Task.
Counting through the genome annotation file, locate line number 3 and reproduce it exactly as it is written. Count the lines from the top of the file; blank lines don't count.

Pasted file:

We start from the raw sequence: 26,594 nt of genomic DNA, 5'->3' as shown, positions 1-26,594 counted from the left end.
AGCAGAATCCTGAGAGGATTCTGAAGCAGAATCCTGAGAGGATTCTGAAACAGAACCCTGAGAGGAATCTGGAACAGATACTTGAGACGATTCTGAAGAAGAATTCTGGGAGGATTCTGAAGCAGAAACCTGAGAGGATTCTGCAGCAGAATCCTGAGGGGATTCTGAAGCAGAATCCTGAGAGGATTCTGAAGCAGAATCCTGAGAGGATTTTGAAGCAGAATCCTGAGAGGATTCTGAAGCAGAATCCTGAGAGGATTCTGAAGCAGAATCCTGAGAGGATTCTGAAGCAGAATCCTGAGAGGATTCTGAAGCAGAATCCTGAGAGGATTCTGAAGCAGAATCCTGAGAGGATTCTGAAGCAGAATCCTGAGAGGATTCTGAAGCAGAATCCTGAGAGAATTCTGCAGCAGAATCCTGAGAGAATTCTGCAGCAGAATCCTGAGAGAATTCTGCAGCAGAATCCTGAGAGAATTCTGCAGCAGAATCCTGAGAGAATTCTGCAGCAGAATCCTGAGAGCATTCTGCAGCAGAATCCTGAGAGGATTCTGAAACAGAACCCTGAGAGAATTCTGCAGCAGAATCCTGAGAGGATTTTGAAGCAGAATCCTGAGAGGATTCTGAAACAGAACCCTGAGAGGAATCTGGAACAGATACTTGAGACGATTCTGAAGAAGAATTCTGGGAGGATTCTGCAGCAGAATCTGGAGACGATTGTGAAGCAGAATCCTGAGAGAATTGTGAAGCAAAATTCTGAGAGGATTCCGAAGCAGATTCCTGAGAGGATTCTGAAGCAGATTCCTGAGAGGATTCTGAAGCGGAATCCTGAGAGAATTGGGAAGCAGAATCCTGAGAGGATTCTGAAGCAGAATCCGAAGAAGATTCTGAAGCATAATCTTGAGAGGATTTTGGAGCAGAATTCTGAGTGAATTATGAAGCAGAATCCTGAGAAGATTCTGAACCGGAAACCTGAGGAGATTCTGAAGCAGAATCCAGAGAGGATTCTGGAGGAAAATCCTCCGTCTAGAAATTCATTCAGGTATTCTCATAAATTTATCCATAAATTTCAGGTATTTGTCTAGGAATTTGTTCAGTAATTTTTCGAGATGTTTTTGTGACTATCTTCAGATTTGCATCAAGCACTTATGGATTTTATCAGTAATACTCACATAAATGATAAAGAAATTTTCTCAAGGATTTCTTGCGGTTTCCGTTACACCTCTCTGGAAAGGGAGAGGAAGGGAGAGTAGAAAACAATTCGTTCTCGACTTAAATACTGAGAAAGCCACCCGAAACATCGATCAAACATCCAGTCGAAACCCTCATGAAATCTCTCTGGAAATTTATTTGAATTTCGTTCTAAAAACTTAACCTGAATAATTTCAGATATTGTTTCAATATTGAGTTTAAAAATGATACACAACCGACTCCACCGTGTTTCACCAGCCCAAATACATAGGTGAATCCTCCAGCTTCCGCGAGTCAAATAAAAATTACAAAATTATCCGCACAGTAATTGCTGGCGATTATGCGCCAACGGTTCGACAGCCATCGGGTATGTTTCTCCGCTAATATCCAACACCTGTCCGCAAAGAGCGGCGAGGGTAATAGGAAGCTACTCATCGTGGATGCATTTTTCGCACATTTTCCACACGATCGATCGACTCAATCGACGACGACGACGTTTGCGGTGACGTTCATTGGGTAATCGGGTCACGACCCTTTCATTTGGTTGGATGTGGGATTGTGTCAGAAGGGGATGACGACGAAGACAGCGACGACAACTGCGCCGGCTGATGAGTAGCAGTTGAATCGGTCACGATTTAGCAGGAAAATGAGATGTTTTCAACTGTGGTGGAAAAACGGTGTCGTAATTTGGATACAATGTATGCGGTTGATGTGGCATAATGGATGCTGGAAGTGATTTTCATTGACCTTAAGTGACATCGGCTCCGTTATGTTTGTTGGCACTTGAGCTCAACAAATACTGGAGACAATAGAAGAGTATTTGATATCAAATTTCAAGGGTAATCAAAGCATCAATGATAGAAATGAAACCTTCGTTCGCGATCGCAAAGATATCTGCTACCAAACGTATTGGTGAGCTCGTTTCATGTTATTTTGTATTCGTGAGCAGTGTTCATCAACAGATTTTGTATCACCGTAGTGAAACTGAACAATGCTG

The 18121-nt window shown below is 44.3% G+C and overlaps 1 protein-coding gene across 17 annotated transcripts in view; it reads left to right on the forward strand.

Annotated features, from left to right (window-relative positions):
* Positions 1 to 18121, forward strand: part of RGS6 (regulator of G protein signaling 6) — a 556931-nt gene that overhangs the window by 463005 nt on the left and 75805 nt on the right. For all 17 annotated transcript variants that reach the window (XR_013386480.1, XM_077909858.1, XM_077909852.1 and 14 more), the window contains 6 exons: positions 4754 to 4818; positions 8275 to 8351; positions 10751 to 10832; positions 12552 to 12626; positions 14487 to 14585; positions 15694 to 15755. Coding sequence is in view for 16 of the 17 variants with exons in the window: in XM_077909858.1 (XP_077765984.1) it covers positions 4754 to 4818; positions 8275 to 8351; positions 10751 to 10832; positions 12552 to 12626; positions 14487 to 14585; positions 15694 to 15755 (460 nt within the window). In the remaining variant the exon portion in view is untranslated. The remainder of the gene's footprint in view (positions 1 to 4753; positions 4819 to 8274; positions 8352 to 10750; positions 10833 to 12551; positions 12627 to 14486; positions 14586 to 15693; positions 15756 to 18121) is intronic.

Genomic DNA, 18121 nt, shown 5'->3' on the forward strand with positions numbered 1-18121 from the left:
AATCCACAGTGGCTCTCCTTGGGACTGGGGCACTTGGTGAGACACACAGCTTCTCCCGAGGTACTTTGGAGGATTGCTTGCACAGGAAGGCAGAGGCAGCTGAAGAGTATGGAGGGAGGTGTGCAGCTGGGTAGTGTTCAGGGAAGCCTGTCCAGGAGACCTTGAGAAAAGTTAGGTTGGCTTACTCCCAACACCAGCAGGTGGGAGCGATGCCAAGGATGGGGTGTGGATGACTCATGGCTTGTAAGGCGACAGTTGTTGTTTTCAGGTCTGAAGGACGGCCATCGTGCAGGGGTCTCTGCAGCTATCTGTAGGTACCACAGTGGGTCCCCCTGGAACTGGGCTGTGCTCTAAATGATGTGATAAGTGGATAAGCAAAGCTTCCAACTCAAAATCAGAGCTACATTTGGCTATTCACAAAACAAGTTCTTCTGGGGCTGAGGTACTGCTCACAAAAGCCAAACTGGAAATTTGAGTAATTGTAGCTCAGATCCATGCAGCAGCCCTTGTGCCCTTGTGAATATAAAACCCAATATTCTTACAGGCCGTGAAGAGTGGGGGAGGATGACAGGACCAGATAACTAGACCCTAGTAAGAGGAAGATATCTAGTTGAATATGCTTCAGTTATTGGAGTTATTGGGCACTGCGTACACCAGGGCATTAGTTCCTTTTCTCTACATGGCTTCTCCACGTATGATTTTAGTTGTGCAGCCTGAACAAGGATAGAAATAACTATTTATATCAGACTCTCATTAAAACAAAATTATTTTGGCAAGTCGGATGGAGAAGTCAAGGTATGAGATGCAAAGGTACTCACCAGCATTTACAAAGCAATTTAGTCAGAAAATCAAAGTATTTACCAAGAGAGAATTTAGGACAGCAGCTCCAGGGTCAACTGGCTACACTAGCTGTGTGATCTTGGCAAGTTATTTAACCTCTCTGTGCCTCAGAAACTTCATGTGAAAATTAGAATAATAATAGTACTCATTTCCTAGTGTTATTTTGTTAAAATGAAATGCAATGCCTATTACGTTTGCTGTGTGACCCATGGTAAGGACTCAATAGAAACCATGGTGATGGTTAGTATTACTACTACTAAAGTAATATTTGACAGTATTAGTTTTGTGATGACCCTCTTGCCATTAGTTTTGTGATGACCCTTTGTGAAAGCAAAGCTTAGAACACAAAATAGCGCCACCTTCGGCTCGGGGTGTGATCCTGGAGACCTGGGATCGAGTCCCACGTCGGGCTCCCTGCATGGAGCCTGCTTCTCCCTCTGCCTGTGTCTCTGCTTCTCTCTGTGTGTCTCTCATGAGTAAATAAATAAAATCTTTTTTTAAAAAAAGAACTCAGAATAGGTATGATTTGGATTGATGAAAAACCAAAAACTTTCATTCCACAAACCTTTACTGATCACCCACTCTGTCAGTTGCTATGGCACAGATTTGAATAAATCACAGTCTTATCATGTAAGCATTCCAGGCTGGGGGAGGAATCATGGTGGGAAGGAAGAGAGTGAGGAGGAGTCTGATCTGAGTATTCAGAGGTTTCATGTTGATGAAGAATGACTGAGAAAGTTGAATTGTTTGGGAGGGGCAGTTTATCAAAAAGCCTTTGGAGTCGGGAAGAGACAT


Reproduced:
The 18121-nt window shown below is 44.3% G+C and overlaps 1 protein-coding gene across 17 annotated transcripts in view; it reads left to right on the forward strand.